X. Luo, A. V. Cideciyan, A. Iannaccone, A. J. Roman, L. C. Ditta, B. J. Jennings, S. A. Yatsenko, R. Sheplock, A. Sumaroka, M. Swider, S. B. Schwartz, B. Wissinger, S. Kohl, and S. G. Jacobson, “Blue cone monochromacy: visual function and efficacy outcome measures for clinical trials,” PloS One 10, e0125700 (2015).
[Crossref]

2014 (2)

C. Huchzermeyer, J. Schlomberg, U. Welge-Lüssen, T. T. J. M. Berendschot, J. Pokorny, and J. Kremers, “Macular pigment optical density measured by heterochromatic modulation photometry,” PloS One 9, e110521 (2014).
[Crossref]

H. E. Smithson, “S-cone psychophysics,” Vis. Neurosci. 31, 211–225 (2014).
[Crossref]

2012 (1)

T. J. Sexton, M. Golczak, K. Palczewski, and R. N. V. Gelder, “Melanopsin is highly resistant to light and chemical bleaching in vivo,” J. Biol. Chem. 287, 20888–20897 (2012).
[Crossref]

2011 (1)

B. Feigl, D. Cao, C. P. Morris, and A. J. Zele, “Persons with age-related maculopathy risk genotypes and clinically normal eyes have reduced mesopic vision,” Invest. Ophthalmol. Visual Sci. 52, 1145–1150 (2011).
[Crossref]

2010 (1)

D. Cao, B. B. Lee, and H. Sun, “Combination of rod and cone inputs in parasol ganglion cells of the magnocellular pathway,” J. Vis. 10(11), 4 (2010).
[Crossref]

2009 (1)

C. Ripamonti, W. L. Woo, E. Crowther, and A. Stockman, “The S-cone contribution to luminance depends on the M- and L-cone adaptation levels: silent surrounds?” J. Vis. 9(3), 10 (2009).
[Crossref]

2008 (1)

D. Cao, J. Pokorny, V. C. Smith, and A. J. Zele, “Rod contributions to color perception: linear with rod contrast,” Vis. Res. 48, 2586–2592 (2008).
[Crossref]

2007 (1)

2005 (3)

M. J. H. Puts, J. Pokorny, J. Quinlan, and L. Glennie, “Audiophile hardware in vision science; the soundcard as a digital to analog converter,” J. Neurosci. Methods 142, 77–81 (2005).
[Crossref]

D. Cao, J. Pokorny, and V. C. Smith, “Matching rod percepts with cone stimuli,” Vis. Res. 45, 2119–2128 (2005).
[Crossref]

D. M. Dacey, H.-W. Liao, B. B. Peterson, F. R. Robinson, V. C. Smith, J. Pokorny, K.-W. Yau, and P. D. Gamlin, “Melanopsin-expressing ganglion cells in primate retina signal colour and irradiance and project to the LGN,” Nature 433, 749–754 (2005).
[Crossref]

2004 (1)

J. Pokorny, H. Smithson, and J. Quinlan, “Photostimulator allowing independent control of rods and the three cone types,” Vis. Neurosci. 21, 263–267 (2004).
[Crossref]

2002 (2)

D. M. Berson, F. A. Dunn, and M. Takao, “Phototransduction by retinal ganglion cells that set the circadian clock,” Science 295, 1070–1073 (2002).
[Crossref]

A. G. Shapiro, “Cone-specific mediation of rod sensitivity in trichromatic observers,” Invest. Ophthalmol. Visual Sci. 43, 898–905 (2002).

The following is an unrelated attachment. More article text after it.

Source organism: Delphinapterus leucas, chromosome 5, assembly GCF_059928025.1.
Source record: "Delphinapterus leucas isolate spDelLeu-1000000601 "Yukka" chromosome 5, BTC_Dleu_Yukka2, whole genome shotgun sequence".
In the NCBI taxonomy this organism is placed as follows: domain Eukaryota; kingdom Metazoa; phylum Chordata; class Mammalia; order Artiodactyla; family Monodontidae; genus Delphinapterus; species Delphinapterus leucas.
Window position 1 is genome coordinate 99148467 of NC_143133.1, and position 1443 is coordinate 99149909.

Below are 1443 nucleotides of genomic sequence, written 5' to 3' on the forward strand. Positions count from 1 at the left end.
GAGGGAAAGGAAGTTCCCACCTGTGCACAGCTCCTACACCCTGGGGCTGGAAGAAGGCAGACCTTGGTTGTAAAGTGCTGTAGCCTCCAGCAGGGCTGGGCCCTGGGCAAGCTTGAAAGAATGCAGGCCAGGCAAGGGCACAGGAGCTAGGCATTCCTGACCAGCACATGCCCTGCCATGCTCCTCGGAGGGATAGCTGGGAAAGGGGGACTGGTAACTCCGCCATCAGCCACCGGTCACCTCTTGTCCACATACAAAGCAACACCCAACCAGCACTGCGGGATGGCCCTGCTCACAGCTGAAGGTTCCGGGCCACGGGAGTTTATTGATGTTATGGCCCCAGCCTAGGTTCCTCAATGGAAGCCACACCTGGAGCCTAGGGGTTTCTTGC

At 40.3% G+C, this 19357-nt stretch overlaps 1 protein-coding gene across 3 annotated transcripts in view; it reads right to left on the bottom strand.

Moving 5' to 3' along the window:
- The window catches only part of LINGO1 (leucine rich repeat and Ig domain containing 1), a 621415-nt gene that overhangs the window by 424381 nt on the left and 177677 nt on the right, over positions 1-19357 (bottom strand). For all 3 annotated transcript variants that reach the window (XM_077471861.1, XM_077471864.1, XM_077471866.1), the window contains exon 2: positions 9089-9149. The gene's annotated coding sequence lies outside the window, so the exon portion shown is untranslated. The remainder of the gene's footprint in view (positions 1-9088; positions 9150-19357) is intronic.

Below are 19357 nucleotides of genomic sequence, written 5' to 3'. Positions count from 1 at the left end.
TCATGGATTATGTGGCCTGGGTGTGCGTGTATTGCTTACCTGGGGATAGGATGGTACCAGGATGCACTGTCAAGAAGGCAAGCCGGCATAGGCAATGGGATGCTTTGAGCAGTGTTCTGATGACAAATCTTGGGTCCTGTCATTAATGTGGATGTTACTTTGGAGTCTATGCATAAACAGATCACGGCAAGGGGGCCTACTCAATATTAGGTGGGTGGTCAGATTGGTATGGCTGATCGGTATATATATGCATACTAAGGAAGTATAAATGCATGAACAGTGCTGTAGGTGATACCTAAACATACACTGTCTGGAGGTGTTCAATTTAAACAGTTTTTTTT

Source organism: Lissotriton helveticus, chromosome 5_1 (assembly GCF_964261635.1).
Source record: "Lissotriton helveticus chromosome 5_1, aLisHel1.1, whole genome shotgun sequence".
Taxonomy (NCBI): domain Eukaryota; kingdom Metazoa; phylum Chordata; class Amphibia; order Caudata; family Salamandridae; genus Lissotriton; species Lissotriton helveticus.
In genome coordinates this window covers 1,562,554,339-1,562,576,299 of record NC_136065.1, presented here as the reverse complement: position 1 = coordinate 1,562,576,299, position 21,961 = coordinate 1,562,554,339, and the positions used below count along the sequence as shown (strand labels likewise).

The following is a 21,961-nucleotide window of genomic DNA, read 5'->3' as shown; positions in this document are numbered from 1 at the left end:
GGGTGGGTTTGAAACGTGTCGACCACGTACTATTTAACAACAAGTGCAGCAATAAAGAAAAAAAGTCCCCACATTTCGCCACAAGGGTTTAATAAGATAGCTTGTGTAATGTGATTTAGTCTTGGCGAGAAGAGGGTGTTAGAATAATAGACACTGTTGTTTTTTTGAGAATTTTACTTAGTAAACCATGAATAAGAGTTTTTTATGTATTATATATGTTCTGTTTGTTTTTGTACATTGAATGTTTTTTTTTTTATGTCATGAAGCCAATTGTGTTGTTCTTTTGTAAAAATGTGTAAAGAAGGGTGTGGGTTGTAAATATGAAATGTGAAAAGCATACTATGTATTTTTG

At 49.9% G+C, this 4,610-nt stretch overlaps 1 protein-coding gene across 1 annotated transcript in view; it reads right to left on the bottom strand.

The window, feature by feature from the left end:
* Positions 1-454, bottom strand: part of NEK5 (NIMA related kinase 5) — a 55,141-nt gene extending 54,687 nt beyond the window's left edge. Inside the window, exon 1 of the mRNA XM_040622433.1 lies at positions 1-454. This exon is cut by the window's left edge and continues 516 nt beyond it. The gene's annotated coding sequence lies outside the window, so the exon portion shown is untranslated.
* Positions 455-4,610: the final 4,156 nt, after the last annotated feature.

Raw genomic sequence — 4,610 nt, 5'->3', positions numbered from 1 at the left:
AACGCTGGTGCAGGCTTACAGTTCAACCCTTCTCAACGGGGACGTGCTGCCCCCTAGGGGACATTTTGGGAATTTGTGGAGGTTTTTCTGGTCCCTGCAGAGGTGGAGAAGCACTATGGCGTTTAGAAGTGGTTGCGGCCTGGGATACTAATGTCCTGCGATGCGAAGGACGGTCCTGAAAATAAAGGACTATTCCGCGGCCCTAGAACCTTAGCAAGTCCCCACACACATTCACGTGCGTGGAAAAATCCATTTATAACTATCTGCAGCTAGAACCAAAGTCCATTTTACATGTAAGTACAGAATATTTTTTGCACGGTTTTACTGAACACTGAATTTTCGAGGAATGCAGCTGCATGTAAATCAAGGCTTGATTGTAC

2001 (2)

H. Sun, J. Pokorny, and V. C. Smith, “Rod-cone interactions assessed in inferred magnocellular and parvocellular postreceptoral pathways,” J. Vis. 1(1), 42–54 (2001).
[Crossref]

H. Sun, J. Pokorny, and V. C. Smith, “Control of the modulation of human photoreceptors,” Color Res. Appl. 26, S69–S75 (2001).
[Crossref]

2000 (1)

A. Stockman and L. T. Sharpe, “The spectral sensitivities of the middle- and long-wavelength-sensitive cones derived from measurements in observers of known genotype,” Vis. Res. 40, 1711–1737 (2000).
[Crossref]

1999 (4)

L. T. Sharpe and A. Stockman, “Rod pathways: the importance of seeing nothing,” Trends Neurosci. 22, 497–504 (1999).
[Crossref]

J. Kremers and S. Meierkord, “Rod-cone-interactions in deuteranopic observers: models and dynamics,” Vis. Res. 39, 3372–3385 (1999).
[Crossref]

A. Stockman, L. T. Sharpe, and C. Fach, “The spectral sensitivity of the human short-wavelength sensitive cones derived from thresholds and color matches,” Vis. Res. 39, 2901–2927 (1999).
[Crossref]

G. Haegerstrom-Portnoy and W. A. Verdon, “Rods induce transient tritanopia in blue cone monochromats,” Vis. Res. 39, 2275–2284 (1999).
[Crossref]

1996 (2)

1994 (1)

S. L. Buck and R. Knight, “Partial additivity of rod signals with M- and L-cone signals in increment detection,” Vis. Res. 34, 2537–2545 (1994).
[Crossref]

1993 (1)

1992 (3)

B. J. Lachenmayr and M. Gleissner, “Flicker perimetry resists retinal image degradation,” Invest. Ophthalmol. Visual Sci. 33, 3539–3542 (1992).

N. Graham and D. C. Hood, “Modeling the dynamics of light adaptation: the merging of two traditions,” Vis. Res. 32, 1373–1393 (1992).
[Crossref]

R. A. Bone, J. T. Landrum, and A. Cains, “Optical density spectra of the macular pigment in vivo and in vitro,” Vis. Res. 32, 105–110 (1992).
[Crossref]

1991 (3)

A. Stockman, D. I. A. MacLeod, and D. D. DePriest, “The temporal properties of the human short-wave photoreceptors and their associated pathways,” Vis. Res. 31, 189–208 (1991).
[Crossref]

C. A. Curcio, K. A. Allen, K. R. Sloan, C. L. Lerea, J. B. Hurley, I. B. Klock, and A. H. Milam, “Distribution and morphology of human cone photoreceptors stained with anti-blue opsin,” J. Comp. Neurol. 312, 610–624 (1991).
[Crossref]

C. H. Sung, C. M. Davenport, J. C. Hennessey, I. H. Maumenee, S. G. Jacobson, J. R. Heckenlively, R. Nowakowski, G. Fishman, P. Gouras, and J. Nathans, “Rhodopsin mutations in autosomal dominant retinitis pigmentosa,” Proc. Natl. Acad. Sci. USA 88, 6481–6485 (1991).
[Crossref]

1989 (4)

V. C. Greenstein, D. C. Hood, R. Ritch, D. Steinberger, and R. E. Carr, “S (blue) cone pathway vulnerability in retinitis pigmentosa, diabetes and glaucoma,” Invest. Ophthalmol. Visual Sci. 30, 1732–1737 (1989).

L. T. Sharpe, A. Stockman, and D. I. MacLeod, “Rod flicker perception: scotopic duality, phase lags and destructive interference,” Vis. Res. 29, 1539–1559 (1989).
[Crossref]